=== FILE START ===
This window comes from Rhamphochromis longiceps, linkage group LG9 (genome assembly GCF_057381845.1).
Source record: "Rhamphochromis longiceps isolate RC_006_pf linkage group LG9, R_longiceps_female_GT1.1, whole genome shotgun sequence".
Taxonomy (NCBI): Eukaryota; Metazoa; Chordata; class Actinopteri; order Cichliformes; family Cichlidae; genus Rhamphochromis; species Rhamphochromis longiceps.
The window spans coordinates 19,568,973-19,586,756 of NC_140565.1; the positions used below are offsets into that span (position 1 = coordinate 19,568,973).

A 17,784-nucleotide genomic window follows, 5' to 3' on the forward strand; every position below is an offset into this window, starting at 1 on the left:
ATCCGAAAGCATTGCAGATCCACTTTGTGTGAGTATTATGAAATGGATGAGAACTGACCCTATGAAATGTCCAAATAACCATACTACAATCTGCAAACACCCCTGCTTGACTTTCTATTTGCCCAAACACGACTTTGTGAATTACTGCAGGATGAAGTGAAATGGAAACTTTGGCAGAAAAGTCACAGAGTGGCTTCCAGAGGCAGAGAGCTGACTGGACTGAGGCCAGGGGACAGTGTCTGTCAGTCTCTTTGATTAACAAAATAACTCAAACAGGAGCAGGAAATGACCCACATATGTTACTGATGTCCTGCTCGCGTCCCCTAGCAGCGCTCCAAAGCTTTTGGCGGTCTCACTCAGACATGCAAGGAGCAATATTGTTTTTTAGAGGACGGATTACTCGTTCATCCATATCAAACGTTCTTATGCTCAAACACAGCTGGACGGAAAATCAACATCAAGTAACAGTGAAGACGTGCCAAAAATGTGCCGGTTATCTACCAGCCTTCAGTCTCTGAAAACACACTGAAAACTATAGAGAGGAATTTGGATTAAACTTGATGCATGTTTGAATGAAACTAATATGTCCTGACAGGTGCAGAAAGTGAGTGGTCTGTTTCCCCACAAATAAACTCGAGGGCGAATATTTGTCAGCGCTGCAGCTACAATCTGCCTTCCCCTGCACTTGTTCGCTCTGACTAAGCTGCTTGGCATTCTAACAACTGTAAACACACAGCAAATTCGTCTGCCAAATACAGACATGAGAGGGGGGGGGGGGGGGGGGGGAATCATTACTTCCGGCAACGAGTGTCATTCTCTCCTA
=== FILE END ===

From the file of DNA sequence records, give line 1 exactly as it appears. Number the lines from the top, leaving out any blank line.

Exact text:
This window comes from Rhamphochromis longiceps, linkage group LG9 (genome assembly GCF_057381845.1).